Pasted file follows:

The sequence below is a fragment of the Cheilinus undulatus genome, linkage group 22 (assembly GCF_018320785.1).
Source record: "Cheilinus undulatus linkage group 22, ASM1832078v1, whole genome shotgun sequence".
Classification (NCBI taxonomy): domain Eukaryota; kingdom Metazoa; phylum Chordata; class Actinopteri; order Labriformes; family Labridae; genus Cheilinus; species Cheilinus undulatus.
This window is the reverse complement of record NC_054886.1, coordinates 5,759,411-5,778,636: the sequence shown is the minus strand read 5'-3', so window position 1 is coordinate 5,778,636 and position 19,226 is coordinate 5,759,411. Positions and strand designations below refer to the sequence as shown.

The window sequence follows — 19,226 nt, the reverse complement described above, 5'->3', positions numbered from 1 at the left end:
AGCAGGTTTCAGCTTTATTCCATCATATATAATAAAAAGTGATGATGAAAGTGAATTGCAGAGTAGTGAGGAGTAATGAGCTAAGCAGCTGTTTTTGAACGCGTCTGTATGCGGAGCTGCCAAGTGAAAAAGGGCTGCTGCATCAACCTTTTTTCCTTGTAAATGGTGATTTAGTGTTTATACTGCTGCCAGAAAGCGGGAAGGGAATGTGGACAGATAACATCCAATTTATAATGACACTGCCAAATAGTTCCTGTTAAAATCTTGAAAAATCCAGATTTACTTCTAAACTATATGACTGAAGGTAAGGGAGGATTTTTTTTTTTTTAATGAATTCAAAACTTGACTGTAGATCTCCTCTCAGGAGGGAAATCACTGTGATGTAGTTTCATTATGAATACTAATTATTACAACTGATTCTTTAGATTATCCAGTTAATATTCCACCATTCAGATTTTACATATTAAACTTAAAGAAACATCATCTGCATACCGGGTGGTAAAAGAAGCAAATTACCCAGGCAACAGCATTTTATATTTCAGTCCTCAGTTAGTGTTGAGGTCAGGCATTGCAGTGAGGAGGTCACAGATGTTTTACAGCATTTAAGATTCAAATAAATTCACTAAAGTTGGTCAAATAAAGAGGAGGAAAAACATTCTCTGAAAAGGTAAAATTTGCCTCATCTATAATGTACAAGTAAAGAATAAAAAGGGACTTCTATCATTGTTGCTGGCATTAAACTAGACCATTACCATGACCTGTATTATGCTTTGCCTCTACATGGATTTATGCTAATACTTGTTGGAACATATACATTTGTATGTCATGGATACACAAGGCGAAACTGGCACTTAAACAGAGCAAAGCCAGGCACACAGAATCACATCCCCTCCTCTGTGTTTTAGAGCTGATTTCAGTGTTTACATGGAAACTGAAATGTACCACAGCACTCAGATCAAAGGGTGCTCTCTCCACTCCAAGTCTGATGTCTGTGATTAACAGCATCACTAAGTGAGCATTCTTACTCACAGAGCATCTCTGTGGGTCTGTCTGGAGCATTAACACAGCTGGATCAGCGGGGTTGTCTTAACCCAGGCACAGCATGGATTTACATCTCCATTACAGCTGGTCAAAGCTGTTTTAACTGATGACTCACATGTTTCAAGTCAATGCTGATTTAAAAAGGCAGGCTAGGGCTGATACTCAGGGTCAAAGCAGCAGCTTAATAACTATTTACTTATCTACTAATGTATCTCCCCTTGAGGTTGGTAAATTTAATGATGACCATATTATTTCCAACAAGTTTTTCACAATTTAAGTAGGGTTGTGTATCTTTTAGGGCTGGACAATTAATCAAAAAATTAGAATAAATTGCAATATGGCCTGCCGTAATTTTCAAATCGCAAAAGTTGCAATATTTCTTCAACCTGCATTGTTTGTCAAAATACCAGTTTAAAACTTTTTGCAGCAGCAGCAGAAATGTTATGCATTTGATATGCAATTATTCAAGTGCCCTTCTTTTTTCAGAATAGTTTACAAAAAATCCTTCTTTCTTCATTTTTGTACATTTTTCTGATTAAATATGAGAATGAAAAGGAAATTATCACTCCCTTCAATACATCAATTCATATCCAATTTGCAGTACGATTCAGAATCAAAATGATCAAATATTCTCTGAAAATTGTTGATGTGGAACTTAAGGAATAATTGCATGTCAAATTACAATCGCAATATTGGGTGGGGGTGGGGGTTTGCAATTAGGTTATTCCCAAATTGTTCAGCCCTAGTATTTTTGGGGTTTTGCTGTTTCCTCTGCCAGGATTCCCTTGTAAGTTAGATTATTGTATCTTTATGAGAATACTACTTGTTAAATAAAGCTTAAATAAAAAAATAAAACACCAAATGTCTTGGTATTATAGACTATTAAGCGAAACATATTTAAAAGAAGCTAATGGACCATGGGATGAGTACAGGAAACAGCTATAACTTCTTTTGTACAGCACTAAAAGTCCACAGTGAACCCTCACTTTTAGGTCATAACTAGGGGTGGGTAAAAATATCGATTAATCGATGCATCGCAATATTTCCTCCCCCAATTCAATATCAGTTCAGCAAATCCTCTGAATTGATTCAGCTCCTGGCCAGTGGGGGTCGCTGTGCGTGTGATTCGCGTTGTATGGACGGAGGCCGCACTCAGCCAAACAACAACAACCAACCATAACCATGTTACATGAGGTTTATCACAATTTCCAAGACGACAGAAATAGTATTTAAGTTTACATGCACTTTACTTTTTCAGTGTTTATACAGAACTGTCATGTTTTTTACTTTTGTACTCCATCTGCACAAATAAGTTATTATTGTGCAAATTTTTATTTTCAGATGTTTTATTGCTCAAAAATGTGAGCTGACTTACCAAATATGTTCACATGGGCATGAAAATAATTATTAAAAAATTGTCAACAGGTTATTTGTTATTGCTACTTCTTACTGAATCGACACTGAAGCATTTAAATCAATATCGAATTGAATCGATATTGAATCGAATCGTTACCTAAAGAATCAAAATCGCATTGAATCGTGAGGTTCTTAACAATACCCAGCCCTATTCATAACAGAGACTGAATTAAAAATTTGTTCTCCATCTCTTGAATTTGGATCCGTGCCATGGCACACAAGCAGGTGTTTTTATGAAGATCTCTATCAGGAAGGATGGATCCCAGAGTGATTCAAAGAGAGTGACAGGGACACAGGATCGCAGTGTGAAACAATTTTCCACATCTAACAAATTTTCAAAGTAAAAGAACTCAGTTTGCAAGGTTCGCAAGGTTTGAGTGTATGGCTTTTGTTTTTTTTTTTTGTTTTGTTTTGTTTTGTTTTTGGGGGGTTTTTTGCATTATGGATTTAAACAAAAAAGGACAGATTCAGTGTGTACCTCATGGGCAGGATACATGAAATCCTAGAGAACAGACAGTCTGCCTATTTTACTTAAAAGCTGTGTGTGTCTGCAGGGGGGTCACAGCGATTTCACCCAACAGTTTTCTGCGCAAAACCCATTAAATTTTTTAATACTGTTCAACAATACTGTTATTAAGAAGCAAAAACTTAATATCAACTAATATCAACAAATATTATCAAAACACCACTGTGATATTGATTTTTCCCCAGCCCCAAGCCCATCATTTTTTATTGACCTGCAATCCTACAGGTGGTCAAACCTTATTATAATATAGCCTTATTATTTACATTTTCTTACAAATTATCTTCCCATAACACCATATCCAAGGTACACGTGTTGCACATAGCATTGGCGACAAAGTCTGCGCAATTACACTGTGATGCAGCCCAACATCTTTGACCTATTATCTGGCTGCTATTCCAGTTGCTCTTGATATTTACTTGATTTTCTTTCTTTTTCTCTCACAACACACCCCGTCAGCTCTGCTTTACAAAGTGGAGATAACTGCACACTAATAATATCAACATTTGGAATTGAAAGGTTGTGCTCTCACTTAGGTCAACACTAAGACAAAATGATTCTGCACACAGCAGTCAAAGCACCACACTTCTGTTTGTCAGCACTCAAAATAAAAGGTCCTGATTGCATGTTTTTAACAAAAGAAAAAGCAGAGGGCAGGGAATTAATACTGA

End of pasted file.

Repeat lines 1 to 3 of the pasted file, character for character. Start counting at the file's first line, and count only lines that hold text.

The sequence below is a fragment of the Cheilinus undulatus genome, linkage group 22 (assembly GCF_018320785.1).
Source record: "Cheilinus undulatus linkage group 22, ASM1832078v1, whole genome shotgun sequence".
Classification (NCBI taxonomy): domain Eukaryota; kingdom Metazoa; phylum Chordata; class Actinopteri; order Labriformes; family Labridae; genus Cheilinus; species Cheilinus undulatus.